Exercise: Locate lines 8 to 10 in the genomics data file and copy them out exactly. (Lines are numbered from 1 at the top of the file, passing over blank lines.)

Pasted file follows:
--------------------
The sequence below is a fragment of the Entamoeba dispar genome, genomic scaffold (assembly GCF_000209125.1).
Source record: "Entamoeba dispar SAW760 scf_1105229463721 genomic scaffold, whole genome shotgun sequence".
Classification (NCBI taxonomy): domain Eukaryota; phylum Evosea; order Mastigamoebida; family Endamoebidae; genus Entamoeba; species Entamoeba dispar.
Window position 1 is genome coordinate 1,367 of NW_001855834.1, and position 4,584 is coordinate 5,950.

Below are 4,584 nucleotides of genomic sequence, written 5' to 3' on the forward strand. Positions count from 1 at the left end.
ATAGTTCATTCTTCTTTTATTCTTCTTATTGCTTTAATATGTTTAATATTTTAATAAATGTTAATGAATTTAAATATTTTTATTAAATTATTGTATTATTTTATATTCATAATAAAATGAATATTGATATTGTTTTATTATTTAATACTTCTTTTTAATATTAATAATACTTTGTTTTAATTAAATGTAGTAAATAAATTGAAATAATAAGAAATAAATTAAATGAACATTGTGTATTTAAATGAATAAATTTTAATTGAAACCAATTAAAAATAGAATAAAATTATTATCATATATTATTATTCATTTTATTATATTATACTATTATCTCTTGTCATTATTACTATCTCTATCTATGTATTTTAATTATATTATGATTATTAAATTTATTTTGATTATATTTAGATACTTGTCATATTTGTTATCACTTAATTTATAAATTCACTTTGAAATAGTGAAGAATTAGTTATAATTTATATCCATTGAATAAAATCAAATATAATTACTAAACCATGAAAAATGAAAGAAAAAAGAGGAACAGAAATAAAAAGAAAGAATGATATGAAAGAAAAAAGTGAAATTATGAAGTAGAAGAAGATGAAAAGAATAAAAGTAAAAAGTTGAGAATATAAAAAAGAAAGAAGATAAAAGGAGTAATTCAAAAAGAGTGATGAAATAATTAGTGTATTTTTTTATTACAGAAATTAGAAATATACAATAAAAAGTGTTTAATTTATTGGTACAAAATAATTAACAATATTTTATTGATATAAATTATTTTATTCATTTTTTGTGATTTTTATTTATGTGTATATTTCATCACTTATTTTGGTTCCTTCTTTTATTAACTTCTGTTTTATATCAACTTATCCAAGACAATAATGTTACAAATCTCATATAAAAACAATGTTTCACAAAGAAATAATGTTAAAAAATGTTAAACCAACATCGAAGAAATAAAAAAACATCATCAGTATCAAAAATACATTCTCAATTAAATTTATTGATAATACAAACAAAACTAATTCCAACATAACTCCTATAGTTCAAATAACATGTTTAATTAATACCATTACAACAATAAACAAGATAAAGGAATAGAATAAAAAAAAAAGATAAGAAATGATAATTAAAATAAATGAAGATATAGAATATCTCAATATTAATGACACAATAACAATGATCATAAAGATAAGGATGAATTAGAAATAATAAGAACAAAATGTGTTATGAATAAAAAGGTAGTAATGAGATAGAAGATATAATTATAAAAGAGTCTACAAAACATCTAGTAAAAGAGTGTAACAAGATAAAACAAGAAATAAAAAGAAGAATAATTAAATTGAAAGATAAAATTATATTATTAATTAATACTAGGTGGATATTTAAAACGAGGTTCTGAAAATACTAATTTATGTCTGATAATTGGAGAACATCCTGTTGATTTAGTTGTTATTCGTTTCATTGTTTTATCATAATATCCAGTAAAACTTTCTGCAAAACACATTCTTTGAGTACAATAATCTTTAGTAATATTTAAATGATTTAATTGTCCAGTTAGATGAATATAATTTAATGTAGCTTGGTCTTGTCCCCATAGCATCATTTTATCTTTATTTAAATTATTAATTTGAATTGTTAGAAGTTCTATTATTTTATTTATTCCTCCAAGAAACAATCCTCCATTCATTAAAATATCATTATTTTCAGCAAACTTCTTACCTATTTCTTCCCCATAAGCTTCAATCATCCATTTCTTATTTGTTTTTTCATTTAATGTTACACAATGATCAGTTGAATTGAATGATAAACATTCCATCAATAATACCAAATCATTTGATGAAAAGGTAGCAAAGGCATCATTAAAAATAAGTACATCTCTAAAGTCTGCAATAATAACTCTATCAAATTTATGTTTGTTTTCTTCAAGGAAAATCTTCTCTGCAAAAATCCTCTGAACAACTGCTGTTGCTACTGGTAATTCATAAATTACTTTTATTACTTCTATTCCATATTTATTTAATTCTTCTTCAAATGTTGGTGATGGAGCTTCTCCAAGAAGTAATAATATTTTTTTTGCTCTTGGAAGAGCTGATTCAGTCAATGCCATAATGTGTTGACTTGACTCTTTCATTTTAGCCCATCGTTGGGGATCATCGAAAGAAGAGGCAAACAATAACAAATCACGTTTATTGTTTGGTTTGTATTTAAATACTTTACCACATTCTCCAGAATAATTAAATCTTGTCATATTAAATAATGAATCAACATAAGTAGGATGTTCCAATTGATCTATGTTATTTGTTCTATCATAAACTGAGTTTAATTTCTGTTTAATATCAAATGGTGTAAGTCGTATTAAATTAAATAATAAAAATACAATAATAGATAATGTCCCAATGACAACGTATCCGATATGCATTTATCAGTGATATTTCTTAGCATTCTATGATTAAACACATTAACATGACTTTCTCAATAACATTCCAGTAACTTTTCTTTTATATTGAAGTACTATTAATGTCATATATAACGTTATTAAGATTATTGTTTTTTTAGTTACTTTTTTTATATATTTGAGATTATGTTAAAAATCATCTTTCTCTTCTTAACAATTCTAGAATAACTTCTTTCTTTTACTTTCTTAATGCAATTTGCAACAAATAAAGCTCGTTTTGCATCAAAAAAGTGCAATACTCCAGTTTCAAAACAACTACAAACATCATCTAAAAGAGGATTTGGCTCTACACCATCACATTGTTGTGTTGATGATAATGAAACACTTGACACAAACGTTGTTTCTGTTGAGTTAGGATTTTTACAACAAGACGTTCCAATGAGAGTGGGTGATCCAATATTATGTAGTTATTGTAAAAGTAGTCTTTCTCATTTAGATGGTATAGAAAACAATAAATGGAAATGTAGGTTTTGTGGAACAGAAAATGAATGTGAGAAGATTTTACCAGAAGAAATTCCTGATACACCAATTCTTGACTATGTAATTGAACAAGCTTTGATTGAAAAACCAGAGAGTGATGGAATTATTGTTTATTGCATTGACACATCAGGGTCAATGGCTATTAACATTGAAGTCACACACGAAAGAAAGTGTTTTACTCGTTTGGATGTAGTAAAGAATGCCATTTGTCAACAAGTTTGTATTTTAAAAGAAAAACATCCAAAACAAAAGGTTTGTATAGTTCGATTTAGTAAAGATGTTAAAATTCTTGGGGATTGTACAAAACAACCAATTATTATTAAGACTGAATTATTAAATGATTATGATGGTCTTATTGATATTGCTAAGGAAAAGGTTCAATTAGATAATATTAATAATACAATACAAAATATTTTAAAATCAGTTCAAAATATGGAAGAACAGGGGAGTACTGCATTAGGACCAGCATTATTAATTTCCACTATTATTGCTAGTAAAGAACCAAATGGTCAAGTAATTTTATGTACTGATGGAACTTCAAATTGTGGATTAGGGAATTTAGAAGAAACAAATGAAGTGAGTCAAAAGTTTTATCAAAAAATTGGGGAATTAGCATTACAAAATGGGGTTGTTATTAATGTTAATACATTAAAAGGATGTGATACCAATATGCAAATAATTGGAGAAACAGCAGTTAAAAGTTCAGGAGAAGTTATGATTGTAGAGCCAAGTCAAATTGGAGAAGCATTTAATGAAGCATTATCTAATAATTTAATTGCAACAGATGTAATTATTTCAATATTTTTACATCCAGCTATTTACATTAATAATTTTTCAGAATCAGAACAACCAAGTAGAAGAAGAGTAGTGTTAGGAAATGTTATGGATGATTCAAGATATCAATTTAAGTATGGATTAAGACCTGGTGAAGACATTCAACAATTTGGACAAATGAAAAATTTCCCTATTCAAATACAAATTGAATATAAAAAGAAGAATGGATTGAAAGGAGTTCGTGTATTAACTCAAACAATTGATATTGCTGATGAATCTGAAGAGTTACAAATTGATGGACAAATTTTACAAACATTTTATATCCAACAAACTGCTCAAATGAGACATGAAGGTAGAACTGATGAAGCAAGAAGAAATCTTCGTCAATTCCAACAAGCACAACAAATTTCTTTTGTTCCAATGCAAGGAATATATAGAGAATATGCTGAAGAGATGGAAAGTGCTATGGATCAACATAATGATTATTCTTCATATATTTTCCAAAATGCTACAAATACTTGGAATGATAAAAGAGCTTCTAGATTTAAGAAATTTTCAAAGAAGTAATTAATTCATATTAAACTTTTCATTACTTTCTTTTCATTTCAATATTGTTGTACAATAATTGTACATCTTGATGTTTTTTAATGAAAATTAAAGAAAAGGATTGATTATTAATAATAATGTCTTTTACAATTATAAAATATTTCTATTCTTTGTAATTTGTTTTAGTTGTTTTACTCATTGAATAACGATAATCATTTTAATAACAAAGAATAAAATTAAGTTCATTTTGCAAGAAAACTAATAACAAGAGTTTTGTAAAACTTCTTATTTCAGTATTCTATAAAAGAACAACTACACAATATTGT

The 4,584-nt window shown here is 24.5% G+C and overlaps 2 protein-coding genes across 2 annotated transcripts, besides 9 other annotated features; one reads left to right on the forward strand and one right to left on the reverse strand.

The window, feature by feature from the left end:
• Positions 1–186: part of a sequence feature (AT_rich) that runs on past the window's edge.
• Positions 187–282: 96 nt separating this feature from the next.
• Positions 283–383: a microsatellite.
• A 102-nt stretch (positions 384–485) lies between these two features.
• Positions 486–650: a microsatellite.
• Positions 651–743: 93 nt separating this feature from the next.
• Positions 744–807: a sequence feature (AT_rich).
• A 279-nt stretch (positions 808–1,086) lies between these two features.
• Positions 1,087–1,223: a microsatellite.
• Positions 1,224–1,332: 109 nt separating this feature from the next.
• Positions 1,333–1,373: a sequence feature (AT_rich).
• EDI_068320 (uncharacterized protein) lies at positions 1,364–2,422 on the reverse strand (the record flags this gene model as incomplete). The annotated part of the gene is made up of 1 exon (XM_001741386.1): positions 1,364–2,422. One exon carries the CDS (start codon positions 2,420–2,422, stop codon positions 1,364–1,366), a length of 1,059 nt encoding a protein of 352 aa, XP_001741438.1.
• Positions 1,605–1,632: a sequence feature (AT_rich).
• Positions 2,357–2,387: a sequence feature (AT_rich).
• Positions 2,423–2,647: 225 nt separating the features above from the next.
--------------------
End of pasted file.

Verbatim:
The window, feature by feature from the left end:
• Positions 1–186: part of a sequence feature (AT_rich) that runs on past the window's edge.
• Positions 187–282: 96 nt separating this feature from the next.